The late Roman Republic is, in many minds, synonymous with political violence, civil war and the erosion of republican values. Less remembered, however, is how it got there. Rome wasn’t built in a day, as the saying goes, and neither did it — or at least its republican version — fall in a day. Thus the long path to Caesar began with a man who, unlike Caesar, never got a Shakespeare play: Tiberius Sempronius Gracchus. Gracchus’ life and career are surprisingly unimportant in examining his impact. Suffice it to say that, after pursuing radical populist solutions to economic problems and obtaining political power through uncustomary methods, he incurred the wrath of a conservative faction of the Roman senate. Given his policies, this was unsurprising. What was surprising is how they stopped him: by gathering a mob to massacre him and his followers. Violence had, for the first time, become a political tactic, one that soon became irresistible.
On Oct. 28 at 2:30 a.m., a man broke into Speaker Nancy Pelosi’s San Francisco home looking for her. Unable to find her, as she was in Washington D.C. at the time, he contented himself with attacking her husband, Paul Pelosi, with a hammer, leaving him with serious, though luckily not life-threatening, injuries. One shudders to imagine what might have happened had the targeted Pelosi been home. Though a motive has not been officially announced, it is hard to believe that an attack on the Speaker of the House of Representatives could have been motivated by anything but venomous ideology. In other words, this was an instance of violence used for political reasons.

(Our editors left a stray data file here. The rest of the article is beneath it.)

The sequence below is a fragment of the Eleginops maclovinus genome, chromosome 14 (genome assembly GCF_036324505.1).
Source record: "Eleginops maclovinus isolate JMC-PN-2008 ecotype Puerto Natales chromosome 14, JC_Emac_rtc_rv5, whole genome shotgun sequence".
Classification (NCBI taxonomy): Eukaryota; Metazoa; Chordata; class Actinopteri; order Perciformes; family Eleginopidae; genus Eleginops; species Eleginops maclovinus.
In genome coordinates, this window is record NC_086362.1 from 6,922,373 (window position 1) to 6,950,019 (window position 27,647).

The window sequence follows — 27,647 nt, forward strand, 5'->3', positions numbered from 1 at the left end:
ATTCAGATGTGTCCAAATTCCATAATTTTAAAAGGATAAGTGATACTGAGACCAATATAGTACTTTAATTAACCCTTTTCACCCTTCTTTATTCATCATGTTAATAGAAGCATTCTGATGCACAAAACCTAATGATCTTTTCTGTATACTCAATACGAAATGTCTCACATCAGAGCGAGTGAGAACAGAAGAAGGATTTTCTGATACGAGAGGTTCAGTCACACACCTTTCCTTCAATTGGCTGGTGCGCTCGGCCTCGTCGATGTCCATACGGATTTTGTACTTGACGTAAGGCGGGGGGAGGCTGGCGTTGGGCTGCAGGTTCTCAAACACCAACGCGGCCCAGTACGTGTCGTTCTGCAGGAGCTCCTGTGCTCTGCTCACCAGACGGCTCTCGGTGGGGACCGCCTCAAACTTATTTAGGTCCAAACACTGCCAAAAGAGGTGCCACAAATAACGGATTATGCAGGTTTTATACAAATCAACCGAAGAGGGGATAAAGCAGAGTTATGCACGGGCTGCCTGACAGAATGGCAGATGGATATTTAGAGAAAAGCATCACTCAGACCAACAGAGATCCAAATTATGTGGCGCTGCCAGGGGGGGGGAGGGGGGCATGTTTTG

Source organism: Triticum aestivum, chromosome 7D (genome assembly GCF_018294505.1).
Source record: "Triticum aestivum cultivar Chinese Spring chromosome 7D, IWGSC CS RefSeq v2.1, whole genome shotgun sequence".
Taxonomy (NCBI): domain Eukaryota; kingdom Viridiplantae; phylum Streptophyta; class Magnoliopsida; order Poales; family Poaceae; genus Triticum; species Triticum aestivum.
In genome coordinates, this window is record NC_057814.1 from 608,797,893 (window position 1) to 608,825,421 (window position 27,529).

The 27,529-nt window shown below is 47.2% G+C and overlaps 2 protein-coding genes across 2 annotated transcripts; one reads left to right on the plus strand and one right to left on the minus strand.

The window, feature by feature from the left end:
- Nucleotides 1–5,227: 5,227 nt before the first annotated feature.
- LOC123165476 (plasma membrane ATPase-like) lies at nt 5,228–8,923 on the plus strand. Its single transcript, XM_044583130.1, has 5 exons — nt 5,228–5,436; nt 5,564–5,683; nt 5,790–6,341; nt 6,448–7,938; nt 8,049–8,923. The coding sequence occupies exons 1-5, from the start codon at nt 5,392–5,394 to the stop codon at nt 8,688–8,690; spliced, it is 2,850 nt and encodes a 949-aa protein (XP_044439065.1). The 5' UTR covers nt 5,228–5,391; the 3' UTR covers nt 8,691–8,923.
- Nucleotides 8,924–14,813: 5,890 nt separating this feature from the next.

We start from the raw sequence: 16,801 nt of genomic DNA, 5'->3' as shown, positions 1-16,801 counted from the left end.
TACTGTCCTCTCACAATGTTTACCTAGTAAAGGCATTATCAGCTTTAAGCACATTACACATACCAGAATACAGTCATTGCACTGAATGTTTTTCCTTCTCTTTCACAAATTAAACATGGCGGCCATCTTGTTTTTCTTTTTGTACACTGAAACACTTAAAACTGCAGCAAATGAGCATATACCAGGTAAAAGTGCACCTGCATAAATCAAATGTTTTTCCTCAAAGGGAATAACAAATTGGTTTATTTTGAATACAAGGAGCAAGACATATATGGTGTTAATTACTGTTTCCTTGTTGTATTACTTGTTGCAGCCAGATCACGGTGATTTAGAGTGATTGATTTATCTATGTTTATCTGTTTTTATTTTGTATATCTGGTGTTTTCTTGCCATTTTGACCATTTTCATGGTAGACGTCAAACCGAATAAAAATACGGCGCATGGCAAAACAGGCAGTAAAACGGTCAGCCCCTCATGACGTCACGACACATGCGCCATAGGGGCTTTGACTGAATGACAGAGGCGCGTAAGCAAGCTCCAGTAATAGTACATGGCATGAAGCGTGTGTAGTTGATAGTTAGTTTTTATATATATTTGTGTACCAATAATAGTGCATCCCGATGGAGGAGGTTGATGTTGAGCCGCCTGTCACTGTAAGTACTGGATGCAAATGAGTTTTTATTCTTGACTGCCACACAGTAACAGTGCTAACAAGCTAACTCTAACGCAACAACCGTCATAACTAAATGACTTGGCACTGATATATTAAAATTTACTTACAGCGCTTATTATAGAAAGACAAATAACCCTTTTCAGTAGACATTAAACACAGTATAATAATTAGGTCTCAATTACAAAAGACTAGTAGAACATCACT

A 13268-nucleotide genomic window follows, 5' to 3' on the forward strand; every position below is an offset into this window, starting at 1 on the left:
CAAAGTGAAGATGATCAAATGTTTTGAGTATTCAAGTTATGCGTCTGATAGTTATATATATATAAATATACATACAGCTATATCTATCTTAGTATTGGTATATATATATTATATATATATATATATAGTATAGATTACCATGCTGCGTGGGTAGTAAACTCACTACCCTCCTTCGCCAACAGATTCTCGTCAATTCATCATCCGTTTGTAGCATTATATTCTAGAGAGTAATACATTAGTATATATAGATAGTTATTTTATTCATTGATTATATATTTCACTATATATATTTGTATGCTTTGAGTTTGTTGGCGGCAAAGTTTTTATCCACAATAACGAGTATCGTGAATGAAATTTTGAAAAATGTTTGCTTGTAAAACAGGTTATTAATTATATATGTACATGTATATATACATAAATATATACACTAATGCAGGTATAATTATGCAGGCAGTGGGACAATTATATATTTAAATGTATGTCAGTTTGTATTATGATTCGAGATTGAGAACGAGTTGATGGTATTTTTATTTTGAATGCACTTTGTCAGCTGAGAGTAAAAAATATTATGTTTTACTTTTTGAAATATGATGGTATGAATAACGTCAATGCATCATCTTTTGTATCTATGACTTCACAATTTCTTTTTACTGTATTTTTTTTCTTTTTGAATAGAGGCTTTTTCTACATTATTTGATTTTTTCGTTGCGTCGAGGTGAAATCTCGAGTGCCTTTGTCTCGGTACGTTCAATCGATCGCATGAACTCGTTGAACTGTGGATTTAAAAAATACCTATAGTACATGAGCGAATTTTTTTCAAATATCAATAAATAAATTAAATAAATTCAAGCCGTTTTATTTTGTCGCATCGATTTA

There are many differences between this and the murder of Tiberius Gracchus. To start, this was a lone wolf attack not orchestrated by political rivals. Unlike Gracchus, Pelosi is not a radical (or a populist) nor has she flagrantly violated American political norms. But Pelosi’s political opposites are not fully innocent either. This attack comes after years of violent rhetoric directed against Pelosi including but not limited to a Super Bowl ad depicting a congressional candidate firing at an actor playing Pelosi, Rep. Marjorie Taylor Greene indirectly advocating for violence against Pelosi on social media, and a tweet from Rep. Tom Emmer depicting him firing a rifle with the hashtag #FirePelosi. Even after the attack, despite broad condemnation from both sides of the aisle, people as prominent as former first son Donald Trump Jr. were posting memes about it.
This attack is not as poisonous to the country as Gracchus’ murder was to the Roman Republic, yet it still carries the same troubling signs. Political violence, while most dangerous when orchestrated by politicians, is not limited to them. There are more radicals than ever before, radicals that will seize upon extreme political messaging as justification for their violent tactics. For them, at least, political violence is becoming more normalized as a means of thwarting policy. Paul Pelosi will not be the last victim to it.